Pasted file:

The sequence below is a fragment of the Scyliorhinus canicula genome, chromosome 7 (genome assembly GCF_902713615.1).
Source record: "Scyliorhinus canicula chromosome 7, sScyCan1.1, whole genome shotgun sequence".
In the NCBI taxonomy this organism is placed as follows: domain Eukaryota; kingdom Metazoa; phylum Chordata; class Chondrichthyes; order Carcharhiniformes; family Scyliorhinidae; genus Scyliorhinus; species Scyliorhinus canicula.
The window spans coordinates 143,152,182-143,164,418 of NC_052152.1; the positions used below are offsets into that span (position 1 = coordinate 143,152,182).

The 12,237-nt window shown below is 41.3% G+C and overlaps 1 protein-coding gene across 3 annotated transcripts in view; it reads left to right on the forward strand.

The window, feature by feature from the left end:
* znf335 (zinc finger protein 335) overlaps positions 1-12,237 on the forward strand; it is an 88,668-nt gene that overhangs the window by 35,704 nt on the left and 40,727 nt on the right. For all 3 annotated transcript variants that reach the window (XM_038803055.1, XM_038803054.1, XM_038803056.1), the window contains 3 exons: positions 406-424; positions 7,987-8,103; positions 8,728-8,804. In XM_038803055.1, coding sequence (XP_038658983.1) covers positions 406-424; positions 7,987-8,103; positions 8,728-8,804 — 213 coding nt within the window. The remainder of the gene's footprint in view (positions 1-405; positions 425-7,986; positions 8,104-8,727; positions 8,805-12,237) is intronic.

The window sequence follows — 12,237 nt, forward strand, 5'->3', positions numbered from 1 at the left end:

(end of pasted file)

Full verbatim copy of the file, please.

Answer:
The sequence below is a fragment of the Scyliorhinus canicula genome, chromosome 7 (genome assembly GCF_902713615.1).
Source record: "Scyliorhinus canicula chromosome 7, sScyCan1.1, whole genome shotgun sequence".
In the NCBI taxonomy this organism is placed as follows: domain Eukaryota; kingdom Metazoa; phylum Chordata; class Chondrichthyes; order Carcharhiniformes; family Scyliorhinidae; genus Scyliorhinus; species Scyliorhinus canicula.
The window spans coordinates 143,152,182-143,164,418 of NC_052152.1; the positions used below are offsets into that span (position 1 = coordinate 143,152,182).

The 12,237-nt window shown below is 41.3% G+C and overlaps 1 protein-coding gene across 3 annotated transcripts in view; it reads left to right on the forward strand.

The window, feature by feature from the left end:
* znf335 (zinc finger protein 335) overlaps positions 1-12,237 on the forward strand; it is an 88,668-nt gene that overhangs the window by 35,704 nt on the left and 40,727 nt on the right. For all 3 annotated transcript variants that reach the window (XM_038803055.1, XM_038803054.1, XM_038803056.1), the window contains 3 exons: positions 406-424; positions 7,987-8,103; positions 8,728-8,804. In XM_038803055.1, coding sequence (XP_038658983.1) covers positions 406-424; positions 7,987-8,103; positions 8,728-8,804 — 213 coding nt within the window. The remainder of the gene's footprint in view (positions 1-405; positions 425-7,986; positions 8,104-8,727; positions 8,805-12,237) is intronic.

The window sequence follows — 12,237 nt, forward strand, 5'->3', positions numbered from 1 at the left end: